RISE IN URBAN CHILD LABOUR - Even so, children at work are a common sight in Tajikistan. While children of both sexes help their families out in the countryside, the emergence of urban workers – most of them boys – is a more recent phenomenon. Young lads, some of them street children, can be seen pushing heavy barrows around the markets, washing cars by the roadside, changing banknotes into smaller denominations, and corralling passengers into the shared minibus taxis which have all but replaced other forms of public transport. Many of the kids hanging around markets to earn tiny sums of money have come into town from the surrounding countryside, where their fathers may have joined the exodus to Russia. They live on the street and are often near-illiterate because they have missed so much school time.  Just 14, Anvar has not been to school in the last two years. Instead, he is a conductor on a minibus taxi, collecting fares for the driver. He explains that he has no time for studying as he has to support his mother, elder sister and two younger brothers. His father went off to Russia three years ago. The first year he sent money home regularly but that has dried up since then and returning migrants say the man has a new wife and a baby.  Like many boys forced to take jobs, Anvar has a strong sense of his responsibilities as the senior male breadwinner in the household.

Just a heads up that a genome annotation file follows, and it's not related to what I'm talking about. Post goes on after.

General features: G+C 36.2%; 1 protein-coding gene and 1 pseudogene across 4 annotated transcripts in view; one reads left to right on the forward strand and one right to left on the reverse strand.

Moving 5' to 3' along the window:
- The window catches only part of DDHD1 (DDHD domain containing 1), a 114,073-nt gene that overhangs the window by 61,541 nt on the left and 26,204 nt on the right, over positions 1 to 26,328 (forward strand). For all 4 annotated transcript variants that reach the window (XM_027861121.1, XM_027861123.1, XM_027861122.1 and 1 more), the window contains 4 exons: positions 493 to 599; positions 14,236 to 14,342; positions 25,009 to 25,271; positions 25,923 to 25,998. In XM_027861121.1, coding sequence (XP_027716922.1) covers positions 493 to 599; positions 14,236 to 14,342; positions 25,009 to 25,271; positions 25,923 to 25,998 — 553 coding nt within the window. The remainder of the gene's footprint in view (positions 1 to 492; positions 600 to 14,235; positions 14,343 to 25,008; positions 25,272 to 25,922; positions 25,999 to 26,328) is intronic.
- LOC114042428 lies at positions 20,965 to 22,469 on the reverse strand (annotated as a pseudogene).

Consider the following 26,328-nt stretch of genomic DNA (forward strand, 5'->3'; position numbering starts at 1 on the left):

Tajik street children help each other

Roxana Saberi, BBC News, Tajikistan, 18 December 2006

[accessed 28 July 2011]

BACK TO SCHOOL - Members of the youth committee reach out to these children by telling them they do not have to work and live on the streets, and that going back to school is the key to a better future.  Their efforts seem to be working.

Many street children have left their jobs washing cars or peddling goods in the bazaar and have gone back to school.  Several have joined the youth committee, where they receive $20 a month and learn about computers, languages and leadership skills.  The committee has expanded from 20 children two years ago to around 60 today, organiser Sukhrob Kurbonov says.

"Street kids have their own rules and don't allow just anyone close to them," he says.  "Because these kids we work with were from that group, they can speak to them more easily and get information from them. We wanted to know why these kids start stealing and begging and what problems they face."

Protecting and Assisting Street Children

UN Integrated Regional Information Networks IRIN, Kurgan-Tyube, 20 July 2005

[accessed 10 March 2015]

Ten-year-old Parvina can neither read nor write, because she has never attended school.  "I can count up to 500," she said proudly, adding that she learnt to do so when she started working, selling plastic bags in the city's main market.  She was making around US $ 1 a day.  Her younger brother Akram earns about $ 3 a day..  Parvina gives most of the money to her mother.  "We live on the money they make.”

Interview with Head Of UNICEF

UN Integrated Regional Information Networks IRIN, Dushanbe, 9 July 2003

[accessed 10 March 2015]

Q: There are a lot of street children in Tajikistan. What are you doing to improve their conditions?